A man accused of being part of a gang which killed PC Keith Blakelock during the 1985 Broadwater Farm riot has been found not guilty of his murder.
Nicky Jacobs, who was 16 at the time, has been cleared of the killing which occurred during the disorder at the Tottenham housing estate. He was accused of being part of the gang which stabbed Blakelock more than 40 times while shouting "kill the pig".
Jacobs, 45, was found not guilty after a judge ruled he would accept a majority decision from the jury. Jacobs chose not to give evidence in his defence during the trial at the Old Bailey.
The jury heard how Jacobs was alleged to have written a rap boasting about how he and the armed gang had "chop him all over" during the 1985 riots.
The poem, read out to the court, continued: "We start chop him on his hand, we chop him on him finger, we chop him on him leg, we chop him on his shoulder, him head, him chest, him neck, we chop him all over, when we done kill him off lord we feel much better. Me just wipe off me knife and go check on daughter."
However, his defence said that the account Jacobs gave in his rap did not coincide with the post-mortem examination of Blakelock's body.
Courtenay Griffiths QC told the jury: "Bob Marley wrote I Shot The Sheriff but I have not heard of him being put on trial for murder."
The defence also questioned the credibility of some witnesses who said they saw Jacobs hack at the body of the officer "around four or five" times using a machete.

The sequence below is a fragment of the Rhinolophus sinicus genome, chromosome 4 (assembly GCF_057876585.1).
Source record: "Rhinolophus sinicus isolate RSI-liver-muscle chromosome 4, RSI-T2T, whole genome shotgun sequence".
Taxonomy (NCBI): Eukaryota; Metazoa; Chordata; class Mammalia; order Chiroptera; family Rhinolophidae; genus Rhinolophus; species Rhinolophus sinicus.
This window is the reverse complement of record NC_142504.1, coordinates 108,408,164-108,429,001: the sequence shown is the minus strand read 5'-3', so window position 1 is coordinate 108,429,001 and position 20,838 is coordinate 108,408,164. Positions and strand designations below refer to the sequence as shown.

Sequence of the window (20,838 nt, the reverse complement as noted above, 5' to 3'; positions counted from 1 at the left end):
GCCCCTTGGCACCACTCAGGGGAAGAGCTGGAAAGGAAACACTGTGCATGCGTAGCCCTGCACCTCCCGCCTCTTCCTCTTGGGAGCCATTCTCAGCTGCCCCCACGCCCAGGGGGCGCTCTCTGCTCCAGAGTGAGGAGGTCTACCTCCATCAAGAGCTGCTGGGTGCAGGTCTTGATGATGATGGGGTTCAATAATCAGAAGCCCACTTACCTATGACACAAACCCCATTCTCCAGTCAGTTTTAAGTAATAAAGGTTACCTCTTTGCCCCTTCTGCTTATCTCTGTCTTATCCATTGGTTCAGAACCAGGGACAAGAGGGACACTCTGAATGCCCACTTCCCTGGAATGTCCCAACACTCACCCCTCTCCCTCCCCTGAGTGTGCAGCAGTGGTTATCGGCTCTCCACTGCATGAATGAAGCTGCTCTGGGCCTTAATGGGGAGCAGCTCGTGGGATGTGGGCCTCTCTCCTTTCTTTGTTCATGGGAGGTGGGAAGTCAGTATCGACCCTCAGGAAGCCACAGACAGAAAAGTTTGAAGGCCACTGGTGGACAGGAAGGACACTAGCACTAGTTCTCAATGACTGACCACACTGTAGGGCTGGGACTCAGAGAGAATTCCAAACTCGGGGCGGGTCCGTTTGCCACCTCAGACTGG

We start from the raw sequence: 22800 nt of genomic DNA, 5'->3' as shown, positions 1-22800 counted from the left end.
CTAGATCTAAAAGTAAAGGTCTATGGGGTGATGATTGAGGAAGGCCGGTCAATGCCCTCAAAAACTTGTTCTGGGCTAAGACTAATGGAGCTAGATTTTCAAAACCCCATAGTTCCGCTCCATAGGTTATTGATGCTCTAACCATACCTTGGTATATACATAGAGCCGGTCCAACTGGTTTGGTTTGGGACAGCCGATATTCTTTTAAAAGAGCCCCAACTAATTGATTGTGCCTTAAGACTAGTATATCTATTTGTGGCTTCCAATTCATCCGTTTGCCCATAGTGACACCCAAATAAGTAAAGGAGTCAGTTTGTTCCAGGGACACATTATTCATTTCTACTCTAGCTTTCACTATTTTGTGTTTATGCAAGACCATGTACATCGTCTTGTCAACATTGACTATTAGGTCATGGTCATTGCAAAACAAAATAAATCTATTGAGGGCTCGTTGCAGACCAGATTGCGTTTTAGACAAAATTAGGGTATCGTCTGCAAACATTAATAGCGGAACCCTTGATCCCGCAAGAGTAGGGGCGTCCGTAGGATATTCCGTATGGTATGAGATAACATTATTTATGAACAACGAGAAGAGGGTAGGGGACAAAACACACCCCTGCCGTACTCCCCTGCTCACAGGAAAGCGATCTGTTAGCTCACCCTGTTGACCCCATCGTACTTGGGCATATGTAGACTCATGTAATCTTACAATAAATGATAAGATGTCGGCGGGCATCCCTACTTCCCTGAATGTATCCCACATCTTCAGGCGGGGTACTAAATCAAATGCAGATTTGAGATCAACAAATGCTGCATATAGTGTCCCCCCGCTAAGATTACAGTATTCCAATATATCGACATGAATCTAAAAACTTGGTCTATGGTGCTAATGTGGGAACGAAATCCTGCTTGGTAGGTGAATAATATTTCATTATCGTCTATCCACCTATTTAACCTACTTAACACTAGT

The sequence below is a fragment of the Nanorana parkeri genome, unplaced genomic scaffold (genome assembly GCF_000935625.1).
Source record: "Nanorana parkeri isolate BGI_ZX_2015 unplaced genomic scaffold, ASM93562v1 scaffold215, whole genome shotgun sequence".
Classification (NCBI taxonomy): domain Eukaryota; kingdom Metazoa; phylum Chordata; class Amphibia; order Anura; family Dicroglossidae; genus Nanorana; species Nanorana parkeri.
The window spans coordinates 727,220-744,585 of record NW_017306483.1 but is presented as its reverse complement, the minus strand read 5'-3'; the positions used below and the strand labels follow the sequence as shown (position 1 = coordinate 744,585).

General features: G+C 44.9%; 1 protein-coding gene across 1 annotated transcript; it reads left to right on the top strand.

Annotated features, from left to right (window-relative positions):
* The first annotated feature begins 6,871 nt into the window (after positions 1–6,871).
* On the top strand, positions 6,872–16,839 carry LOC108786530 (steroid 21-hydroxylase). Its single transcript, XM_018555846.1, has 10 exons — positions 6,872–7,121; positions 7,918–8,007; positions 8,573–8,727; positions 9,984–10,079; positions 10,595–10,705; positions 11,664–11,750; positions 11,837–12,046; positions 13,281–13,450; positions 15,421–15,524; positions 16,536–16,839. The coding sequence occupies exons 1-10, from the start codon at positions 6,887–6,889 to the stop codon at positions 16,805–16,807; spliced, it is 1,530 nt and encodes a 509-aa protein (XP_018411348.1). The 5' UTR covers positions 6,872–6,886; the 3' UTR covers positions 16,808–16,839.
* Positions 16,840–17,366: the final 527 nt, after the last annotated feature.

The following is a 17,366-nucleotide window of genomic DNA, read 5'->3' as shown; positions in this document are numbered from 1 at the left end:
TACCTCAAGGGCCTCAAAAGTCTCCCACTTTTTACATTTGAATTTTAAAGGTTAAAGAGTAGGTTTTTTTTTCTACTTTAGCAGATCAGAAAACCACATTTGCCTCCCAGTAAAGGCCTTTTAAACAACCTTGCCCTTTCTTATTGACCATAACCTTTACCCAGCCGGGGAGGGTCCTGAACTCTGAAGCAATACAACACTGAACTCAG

Jacobs denied murdering the officer. Before the trial began, he was photographed holding a poster proclaiming his innocence.
The poster, which contained spelling mistakes, read: "I did not murder PC Blakelock. I was not there when PC Blakelock was murdered. I don't know who murdered PC Blakelock. I'm innocent."
The violence at Broadwater Farm erupted following the death of Cynthia Jarrett, who collapsed and died of a heart attack as police searched her home looking for stolen goods following the arrest of her son.
Blakelock was killed as he tried to protect firefighters tackling a blaze in a supermarket. The court heard how he was among a number of officers who were set upon by an armed mob.
The Metropolitan Police said it will not give up the search for those responsible for Blakelock's murder.
Assistant commissioner Mark Rowley said: "Sadly, Keith's widow, family and friends still have not seen anyone brought to justice for his murder. The dignity, extraordinary patience and courage they have shown in their nearly 30-year quest for justice is humbling.
"We will not give up on bringing Keith's killers to justice. There are people who know exactly who took part in the attack on Keith and people who took part themselves. It is not too late for you to come forward. Almost 30 years on peoples' lives are very different, their allegiances broken or shifted. Help us now."
Winston Silcott, Mark Braithwaite and Engin Raghip were convicted of Blakelock's murder in March 1987, but all three convictions were quashed four and a half years later.